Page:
Barely-there barefoot and minimalist shoes have been the big story of the last few years. Touting the idea that having less shoe leads to stronger feet and fewer injuries, these categories—which we lumped into one this year—attracted droves of runners looking for the next big thing. But mounting evidence (not to mention the collective wisdom of coaches everywhere) suggests that there’s no cure-all shoe.
The idea behind barefoot and minimalist shoes is that wearing them forces runners into a more natural, healthier gait, with shorter strides and forefoot striking rather than heelstriking. Over time, they slowly build up strength in their feet and ankles, beefing up both supporting bones and soft tissues until they’re nearly injury-proof. Also, many competitive runners train in heavier shoes, then switch to minimalist shoes for races so they can hit a quicker, more efficient stride when it really matters.
Many runners who were initially inspired by Chris McDougall's best-selling Born to Run are still out there, cruising around the parks in their Vibram FiveFingers, marked by their shorter strides and forefoot striking. So while fewer companies are throwing boatloads of resources into expanding their barefoot/minimalist offerings, there are still plenty of great options on the market, like the ones we’ve chosen here:
Brooks Pure Drift
The most minimal of Brooks’ Pure Project line, the Drift offers a barefoot feel, but still provides a bit of cushioning underfoot. Marked by a wide toebox, zero-drop, and a mesh upper, the toes can splay for stability and the feet breathe as if you weren’t wearing any shoes at all.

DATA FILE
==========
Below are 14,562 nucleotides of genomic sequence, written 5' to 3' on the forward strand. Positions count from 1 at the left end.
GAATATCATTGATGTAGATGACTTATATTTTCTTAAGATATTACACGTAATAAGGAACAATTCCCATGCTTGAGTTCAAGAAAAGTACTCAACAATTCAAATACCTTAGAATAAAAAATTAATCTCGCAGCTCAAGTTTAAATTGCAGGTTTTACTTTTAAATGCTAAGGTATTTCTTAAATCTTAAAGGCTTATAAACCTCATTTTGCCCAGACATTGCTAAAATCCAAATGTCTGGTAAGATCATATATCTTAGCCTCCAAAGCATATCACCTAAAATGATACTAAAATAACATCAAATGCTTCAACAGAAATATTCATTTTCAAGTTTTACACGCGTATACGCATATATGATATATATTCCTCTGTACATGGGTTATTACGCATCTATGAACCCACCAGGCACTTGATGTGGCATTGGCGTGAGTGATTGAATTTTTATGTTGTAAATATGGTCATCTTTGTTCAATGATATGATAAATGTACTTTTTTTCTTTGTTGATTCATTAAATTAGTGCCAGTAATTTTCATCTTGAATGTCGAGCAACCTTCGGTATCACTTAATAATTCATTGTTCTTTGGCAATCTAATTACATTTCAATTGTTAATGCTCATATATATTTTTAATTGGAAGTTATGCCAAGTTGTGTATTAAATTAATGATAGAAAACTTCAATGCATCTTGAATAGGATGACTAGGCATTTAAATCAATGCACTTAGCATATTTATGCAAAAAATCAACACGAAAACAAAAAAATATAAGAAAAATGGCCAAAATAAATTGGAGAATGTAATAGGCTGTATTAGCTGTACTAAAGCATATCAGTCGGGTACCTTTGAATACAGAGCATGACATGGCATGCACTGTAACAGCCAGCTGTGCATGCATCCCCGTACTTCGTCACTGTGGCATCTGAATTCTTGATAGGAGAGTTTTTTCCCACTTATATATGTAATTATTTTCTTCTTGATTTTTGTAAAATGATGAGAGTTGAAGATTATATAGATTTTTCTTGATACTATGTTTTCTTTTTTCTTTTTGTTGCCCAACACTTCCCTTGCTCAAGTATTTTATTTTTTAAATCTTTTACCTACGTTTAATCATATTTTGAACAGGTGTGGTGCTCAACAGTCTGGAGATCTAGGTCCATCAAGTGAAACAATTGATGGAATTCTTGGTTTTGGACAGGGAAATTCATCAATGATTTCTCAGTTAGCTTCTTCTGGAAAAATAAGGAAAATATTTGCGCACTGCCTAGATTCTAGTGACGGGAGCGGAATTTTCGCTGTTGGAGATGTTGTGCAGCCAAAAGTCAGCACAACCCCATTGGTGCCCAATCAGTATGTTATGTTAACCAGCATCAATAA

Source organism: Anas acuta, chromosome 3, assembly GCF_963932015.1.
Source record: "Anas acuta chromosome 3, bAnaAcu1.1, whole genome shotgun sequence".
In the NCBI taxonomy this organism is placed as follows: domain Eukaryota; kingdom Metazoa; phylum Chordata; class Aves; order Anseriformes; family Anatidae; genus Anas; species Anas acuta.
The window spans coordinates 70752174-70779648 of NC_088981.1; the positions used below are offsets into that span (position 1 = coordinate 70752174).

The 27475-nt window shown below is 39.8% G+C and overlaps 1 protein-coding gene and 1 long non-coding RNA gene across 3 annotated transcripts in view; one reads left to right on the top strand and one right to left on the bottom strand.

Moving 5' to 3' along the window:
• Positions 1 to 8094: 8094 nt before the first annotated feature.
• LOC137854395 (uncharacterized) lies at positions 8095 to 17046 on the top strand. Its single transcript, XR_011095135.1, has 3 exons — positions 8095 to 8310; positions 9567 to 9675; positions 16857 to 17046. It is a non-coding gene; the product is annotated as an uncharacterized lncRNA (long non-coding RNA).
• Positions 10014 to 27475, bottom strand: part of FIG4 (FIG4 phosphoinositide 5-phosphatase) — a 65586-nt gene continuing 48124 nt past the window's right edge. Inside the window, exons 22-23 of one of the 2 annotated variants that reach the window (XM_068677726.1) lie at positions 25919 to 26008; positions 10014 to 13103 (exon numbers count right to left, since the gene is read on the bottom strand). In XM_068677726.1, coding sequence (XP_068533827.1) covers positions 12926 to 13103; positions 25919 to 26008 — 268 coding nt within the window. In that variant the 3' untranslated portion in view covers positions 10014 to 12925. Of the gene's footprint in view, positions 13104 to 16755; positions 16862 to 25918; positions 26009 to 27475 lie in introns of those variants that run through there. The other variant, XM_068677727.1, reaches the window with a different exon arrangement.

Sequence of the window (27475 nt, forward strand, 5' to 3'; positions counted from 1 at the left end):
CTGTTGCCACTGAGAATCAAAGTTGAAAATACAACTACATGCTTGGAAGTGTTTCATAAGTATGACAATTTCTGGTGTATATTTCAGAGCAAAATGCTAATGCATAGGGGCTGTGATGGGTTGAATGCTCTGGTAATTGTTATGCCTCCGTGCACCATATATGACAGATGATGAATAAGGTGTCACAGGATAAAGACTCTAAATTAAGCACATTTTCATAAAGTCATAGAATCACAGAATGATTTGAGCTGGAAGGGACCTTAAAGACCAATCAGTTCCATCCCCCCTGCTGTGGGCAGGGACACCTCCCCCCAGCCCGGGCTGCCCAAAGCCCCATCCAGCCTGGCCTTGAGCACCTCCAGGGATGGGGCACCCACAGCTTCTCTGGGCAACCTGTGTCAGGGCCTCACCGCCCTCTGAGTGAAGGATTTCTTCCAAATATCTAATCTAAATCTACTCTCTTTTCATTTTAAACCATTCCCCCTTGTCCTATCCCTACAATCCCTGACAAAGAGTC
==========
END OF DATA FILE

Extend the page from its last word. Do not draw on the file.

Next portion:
Best For: Runners looking for a barely-there feel with an ultra-wide toe box
Weight: 5.6 oz (M); 5.1 oz (W)
Mizuno Wave Evo Levitas
Designed on a narrower forefoot platform, the Levitas is the lightest model offered by Mizuno. Lightweight construction and a zero-drop insure a close-to-the-ground experience. Staying true to the brand, they still feature Wave Technology in the midsole to provide protection and a smooth ride.
Best For: Mizuno diehards who are looking to lighten up the Wave Technology and experiment with minimalist running.
Weight: 6.4 oz (M); 5.1 oz (W)
Vibram Spyridon LS
Vibram’s first trail running-specific model, this FiveFinger model has a 3.5mm Vibram rubber outsole that protects your feet and provides ample traction on rocky and rutted surfaces. The upper is both breathable and adjustable, thanks to the hook-and-loop closure that secures your foot in place.
Best For: FiveFinger fanatics who need a more durable shoe that will provide a bit of protection underfoot on unpredictable trails
Weight: 6.88 oz (M); 5.11 oz (W)
Merrell Trail Glove 2 (M) and Pace Glove 2 (W)
With a close-to-the ground fit and zero drop from heel to toe, the Trail Glove stays true to the natural running ethos. Meanwhile, a Vibram outsole and TrailProtect pad still offer good protection from rough patches and rocky spots on the trail. Merrell’s unique Omni-Fit Lacing System insures this shoe lives up to its name by giving your foot a truly sock-like fit.
Best For: Barefoot running on gravel or rocky trails
Weight: 7 oz (M); 5 oz (W)
Skora Phase X
Built on Skora’s Injection Blown Rubber platform, this model offers a close-to-the-ground experience, while still protecting your feet from abrasions. The lightweight flexibility and asymmetric lacing system give runners a customized fit, in addition to the removable insole that changes the stack height. Touting 360-degree reflectivity, you can wear these shoes day or night with the extra assurance of safety. Available August 2013; in the meantime, you can grab the very similar—though somewhat less reflective—Phase ($100).
Best For: A minimalist who needs 24/7 visibility
Weight: 7.2 oz (M); 5.8 oz (W)